I I work a lot with business owners and when I explain what we do with the accounting profession (i.e. teaching them how to be trusted business advisors) they think I am kidding. More often than not, what business owners say is that they have a great accountant but in no way is their accountant a good business advisor. Norm Brodsky, a business guru and regular contributor to Inc. Magazine, has written many articles over the years encouraging business owners to hook up with a good accountant to ensure proper handling of their technical compliance issues. At the same time, he is quick to say that when it comes to business acumen and sound business advice, an accountant is the last person you want to rely on. As much as I want to dispute Mr. Brosky's perspective, I have to acknowledge that his statements are 98 percent correct.
Earlier this year, the AICPA collaborated with Dr. Geoffrey Moore, noted author of "Crossing the Chasm" to evaluate the current and future state of the profession. Here is a link to the whitepaper that resulted from that collaboration: http://www.cpa.com/Transforming/accounting_services.html
Dr. Moore's position is that there are three mega trends driving the profession at this time.
1) Digitalization. Moving information to the digital environment
2) Virtualization. Moving services to the cloud
3) Transformation. Moving client relationships from compliance to reliance
There are a lot of firms that are already on board with scanning, workflow, portals and cloud computing. But for every 1,000 firms that are staying on track with Digitalization and Virtualization, there are only a handful of firms that are focused on Transformation. None of these trends are unique to the accounting profession, but very few industries are as threatened by these trends.
As good a technician as you may be, as good as your firm may be at adopting new technology, if are not helping clients improve business performance, you are going to be left behind. If you measure your success as compared with other accounting firms you may look pretty good. But if you measure the increasing demand for decision support services coming from small-business owners, you are likely lagging far behind the management consultants of the world. Your competition is not coming from other firms. Your competition is with those who can close the gap between technician and advisor.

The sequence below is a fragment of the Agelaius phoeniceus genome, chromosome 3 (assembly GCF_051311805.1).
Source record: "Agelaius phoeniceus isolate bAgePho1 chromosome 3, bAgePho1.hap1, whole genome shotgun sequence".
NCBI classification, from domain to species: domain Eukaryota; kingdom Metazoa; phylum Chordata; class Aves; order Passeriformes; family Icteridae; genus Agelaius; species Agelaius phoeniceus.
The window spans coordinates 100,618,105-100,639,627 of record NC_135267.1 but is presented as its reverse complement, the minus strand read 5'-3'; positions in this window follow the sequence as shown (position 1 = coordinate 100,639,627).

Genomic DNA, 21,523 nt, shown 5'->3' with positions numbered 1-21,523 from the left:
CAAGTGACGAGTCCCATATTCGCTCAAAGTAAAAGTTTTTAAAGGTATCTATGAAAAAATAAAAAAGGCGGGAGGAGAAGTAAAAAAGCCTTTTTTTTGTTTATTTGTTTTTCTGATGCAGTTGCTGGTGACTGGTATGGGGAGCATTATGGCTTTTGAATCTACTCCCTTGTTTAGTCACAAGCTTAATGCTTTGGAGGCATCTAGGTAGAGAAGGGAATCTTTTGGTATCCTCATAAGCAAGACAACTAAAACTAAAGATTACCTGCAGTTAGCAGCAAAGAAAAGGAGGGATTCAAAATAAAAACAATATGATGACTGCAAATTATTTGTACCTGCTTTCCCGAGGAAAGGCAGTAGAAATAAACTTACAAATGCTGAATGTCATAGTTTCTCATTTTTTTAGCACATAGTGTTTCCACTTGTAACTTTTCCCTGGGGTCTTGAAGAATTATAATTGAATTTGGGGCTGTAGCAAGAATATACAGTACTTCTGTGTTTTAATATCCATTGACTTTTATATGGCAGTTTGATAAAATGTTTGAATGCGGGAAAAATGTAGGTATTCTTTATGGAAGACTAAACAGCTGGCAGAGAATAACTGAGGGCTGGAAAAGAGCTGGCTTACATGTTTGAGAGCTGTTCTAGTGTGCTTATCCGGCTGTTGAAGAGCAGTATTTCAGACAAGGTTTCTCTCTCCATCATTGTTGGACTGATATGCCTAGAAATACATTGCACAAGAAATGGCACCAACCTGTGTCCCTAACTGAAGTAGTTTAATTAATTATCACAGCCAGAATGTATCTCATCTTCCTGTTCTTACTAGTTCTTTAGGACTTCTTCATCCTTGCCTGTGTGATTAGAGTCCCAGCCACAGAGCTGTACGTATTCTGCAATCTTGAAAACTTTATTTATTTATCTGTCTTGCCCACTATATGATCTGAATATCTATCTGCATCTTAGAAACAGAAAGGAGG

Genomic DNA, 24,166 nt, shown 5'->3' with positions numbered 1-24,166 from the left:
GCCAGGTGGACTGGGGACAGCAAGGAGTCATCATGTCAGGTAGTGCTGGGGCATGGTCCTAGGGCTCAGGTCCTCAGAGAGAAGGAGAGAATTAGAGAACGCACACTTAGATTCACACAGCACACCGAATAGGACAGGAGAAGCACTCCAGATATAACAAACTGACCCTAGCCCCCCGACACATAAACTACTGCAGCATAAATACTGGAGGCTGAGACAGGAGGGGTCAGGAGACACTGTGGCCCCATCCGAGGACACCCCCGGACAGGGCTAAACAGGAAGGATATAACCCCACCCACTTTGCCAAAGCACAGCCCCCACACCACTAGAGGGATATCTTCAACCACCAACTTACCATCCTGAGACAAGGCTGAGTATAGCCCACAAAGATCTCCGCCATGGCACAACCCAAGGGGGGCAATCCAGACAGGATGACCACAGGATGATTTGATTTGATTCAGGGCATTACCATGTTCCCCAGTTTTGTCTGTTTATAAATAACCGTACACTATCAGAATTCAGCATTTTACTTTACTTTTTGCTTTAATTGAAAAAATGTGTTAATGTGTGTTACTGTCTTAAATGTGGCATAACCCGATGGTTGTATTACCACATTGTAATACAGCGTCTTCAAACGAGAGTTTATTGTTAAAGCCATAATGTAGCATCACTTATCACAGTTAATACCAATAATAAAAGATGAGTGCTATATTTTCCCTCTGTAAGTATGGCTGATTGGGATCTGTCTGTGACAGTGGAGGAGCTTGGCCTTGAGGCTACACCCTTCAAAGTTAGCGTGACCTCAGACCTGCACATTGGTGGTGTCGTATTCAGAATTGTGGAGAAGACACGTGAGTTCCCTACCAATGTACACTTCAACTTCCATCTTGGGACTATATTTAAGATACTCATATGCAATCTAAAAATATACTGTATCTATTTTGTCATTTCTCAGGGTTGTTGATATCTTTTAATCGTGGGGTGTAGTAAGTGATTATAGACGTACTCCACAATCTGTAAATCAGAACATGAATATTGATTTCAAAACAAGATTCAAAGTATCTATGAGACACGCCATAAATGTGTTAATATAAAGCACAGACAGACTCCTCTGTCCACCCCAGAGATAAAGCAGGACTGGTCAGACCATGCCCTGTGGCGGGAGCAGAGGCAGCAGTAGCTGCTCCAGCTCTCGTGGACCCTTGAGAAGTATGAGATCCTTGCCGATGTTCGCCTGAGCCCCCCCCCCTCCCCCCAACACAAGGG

The good news is that you don't have to give up being a great technician to be a trusted advisor. Additionally, most of those management consultants that are working to seize the opportunity to be your clients most trusted advisor, don't have the financial management skills that you do.
Here are ten questions you must ask yourself to determine how far along you are on the technician - advisor continuum. Rate yourself on these statements:
1=never 2= sometimes 3= mostly 4= almost always 5= without exception
1) We have a formalized proactive approach to business advisory services that we routinely apply to our top 25 percent of clients.
2) We only accept clients that have the potential for upselling business advisory services.
3) We routinely fire the bottom 10 percent of clients to create capacity for higher-quality relationships.
4) We invest as much in the development of our team's "people" and advisory skills as their technical skills.
5) We view compliance work as a by-product of an advisory relationship.
6) Our revenue mix reflects a 1:1 or better ratio of advisory revenues to compliance revenues.
7) 95 percent of our referrals from existing clients are for advisory services.
8) We are very happy to allow new clients to retain existing CPA relationships and just focus on advisory work.
9) We routinely involve younger staff members in advisory engagements.
10) We believe the future of our firm will rely upon our ability to expand client relationships beyond traditional accounting services.
• If you scored 40-50 points, you are well on your way to mastering the transformation mega trend.
• If you scored 30-39 points, you should adopt a formal cross-selling program to review client needs on a quarterly basis. We recommend you put a bonus plan in place for harvesting new work from existing clients.
• If you scored below 20 points, you have a lot of work to do. It's time to rethink and re-invent your firm's position in the marketplace. You need to invest in the skills and advisory services' development to expand on your firm's current offerings.
Being a trusted technician is only the first step toward being a true trusted business advisor. Your measure of firm success should not be measured just in firm revenues. It should be equally measured in improved business performance for your clients. If you are not looking at those metrics side by side, then you are not measuring the right things.